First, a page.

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HER2 Heterogeneity Affects Trastuzumab Responses and Survival in Patients With HER2-Positive Metastatic Breast Cancer

Cited 94 time in Web of Science Cited 107 time in Scopus

Lee, Hee Jin; Seo, An Na; Kim, Eun Joo; Jang, Min Hye; Suh, Koung Jin; Ryu, Han Suk; Kim, Yu Jung; Kim, Jee Hyun; Im, Seock-Ah; Gong, Gyungyub; Jung, Kyung Hae; Park, In Ae; Park, So Yeon

Issue Date
American Society for Clinical Pathology
American Journal of Clinical Pathology, Vol.142 No.6, pp.755-766
Objectives: Heterogeneity ofHER2 gene amplification is found in a subset of breast cancers. We investigated the impact ofHER2 heterogeneity on trastuzumab responses and clinical outcomes in 112 patients with HER2-positive metastatic breast cancer. Methods: Regional and genetic heterogeneity of HER2 gene amplification was determined in three different areas of each tumor by immunohistochemistry and silver in situ hybridization. We also assessed the overall levels ofHER2 amplification and the proportion of tumor cells with a HER2/CEP17 ratio of more than 2.2 or strong and complete membranous (3+) expression of HER2 protein. Results: HER2 regional and genetic heterogeneity based on the HER2/CEP17 ratio was confirmed in 8.7% and 2.7% of cases, respectively. Poor response to trastuzumab was associated with overall low-level or equivocal amplification, HER2 regional heterogeneity by the HER2/CEP17 ratio, the HER2/CEP17 ratio of more than 2.2 in less than 80% of tumor cells, and HER2 immunohistochemical expression of 3+ in less than 75% of tumor cells. In survival analyses, low-level or equivocal HER2 amplification, HER2 regional heterogeneity based on the HER2/CEP17 ratio, and the HER2/CEP17 ratio of more than 2.2 in less than 80% of tumor cells were associated with shorter time to progression and lower overall survival in univariate and multivariate analyses. Conclusions: These results suggest that accurate assessment of HER2 status, including HER2 heterogeneity, is important in predicting trastuzumab responses and outcomes in patients with HER2-positive metastatic breast cancer.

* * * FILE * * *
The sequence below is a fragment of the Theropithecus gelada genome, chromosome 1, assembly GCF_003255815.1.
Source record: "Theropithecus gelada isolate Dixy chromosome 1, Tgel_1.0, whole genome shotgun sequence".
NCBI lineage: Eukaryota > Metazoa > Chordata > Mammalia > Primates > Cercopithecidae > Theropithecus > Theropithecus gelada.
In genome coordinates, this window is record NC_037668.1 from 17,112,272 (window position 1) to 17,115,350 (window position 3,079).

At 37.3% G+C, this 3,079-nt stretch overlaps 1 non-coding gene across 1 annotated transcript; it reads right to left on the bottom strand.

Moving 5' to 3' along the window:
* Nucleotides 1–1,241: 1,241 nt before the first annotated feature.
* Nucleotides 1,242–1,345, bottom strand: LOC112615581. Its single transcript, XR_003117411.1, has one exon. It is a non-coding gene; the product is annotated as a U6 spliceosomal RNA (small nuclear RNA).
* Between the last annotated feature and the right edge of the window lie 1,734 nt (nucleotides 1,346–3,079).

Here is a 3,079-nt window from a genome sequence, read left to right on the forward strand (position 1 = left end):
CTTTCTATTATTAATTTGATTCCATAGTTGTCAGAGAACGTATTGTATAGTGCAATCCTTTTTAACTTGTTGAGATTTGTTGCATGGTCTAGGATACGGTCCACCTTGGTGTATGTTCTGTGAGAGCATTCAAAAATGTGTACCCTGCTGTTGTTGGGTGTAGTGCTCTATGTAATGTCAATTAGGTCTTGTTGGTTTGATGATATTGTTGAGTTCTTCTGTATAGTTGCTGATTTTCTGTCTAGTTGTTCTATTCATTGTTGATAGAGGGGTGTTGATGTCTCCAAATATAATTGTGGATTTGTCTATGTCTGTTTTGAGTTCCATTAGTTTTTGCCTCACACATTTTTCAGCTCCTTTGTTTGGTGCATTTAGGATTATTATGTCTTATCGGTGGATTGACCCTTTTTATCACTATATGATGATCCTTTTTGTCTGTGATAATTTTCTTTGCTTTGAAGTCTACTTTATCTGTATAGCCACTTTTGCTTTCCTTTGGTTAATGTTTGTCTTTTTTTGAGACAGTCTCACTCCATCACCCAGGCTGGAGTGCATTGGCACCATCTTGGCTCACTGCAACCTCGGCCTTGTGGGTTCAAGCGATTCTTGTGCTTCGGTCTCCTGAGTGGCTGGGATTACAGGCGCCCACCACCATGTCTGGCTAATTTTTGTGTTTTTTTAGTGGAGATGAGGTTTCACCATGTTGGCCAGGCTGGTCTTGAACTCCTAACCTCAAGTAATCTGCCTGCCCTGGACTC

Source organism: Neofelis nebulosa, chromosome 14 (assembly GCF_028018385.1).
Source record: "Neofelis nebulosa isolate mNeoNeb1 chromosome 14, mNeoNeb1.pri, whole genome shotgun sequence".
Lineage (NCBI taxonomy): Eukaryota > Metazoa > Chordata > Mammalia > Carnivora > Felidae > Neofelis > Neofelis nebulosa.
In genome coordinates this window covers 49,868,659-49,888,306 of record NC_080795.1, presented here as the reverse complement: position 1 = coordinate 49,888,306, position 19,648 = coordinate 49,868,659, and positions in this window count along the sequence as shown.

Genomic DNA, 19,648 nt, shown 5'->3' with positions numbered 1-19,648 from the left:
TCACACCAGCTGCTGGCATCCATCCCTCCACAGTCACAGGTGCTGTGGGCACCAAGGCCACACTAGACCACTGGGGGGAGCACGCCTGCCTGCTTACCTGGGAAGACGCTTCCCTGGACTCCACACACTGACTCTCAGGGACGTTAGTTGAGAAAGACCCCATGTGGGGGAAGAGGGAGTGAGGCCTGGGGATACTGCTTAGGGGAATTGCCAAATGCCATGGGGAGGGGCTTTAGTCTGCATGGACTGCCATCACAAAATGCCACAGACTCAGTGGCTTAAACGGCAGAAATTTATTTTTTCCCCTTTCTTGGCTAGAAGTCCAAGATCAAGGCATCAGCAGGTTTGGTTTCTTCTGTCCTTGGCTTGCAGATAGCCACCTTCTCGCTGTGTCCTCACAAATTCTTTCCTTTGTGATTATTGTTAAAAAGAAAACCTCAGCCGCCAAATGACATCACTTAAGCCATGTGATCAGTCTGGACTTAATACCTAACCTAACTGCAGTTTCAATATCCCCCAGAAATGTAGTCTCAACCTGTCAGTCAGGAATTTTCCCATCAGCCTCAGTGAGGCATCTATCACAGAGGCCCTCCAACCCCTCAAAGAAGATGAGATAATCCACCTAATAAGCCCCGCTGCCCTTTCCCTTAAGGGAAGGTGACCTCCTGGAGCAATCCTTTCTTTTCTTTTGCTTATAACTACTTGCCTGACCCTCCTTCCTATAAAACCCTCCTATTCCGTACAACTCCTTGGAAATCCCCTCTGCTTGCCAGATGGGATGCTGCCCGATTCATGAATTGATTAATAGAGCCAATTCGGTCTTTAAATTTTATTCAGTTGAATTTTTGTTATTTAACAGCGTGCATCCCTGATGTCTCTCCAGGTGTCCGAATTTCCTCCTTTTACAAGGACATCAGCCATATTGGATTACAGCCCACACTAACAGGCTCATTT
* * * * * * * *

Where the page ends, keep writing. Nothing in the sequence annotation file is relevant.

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  • Department of Medicine
Research Area Clinical Medicine


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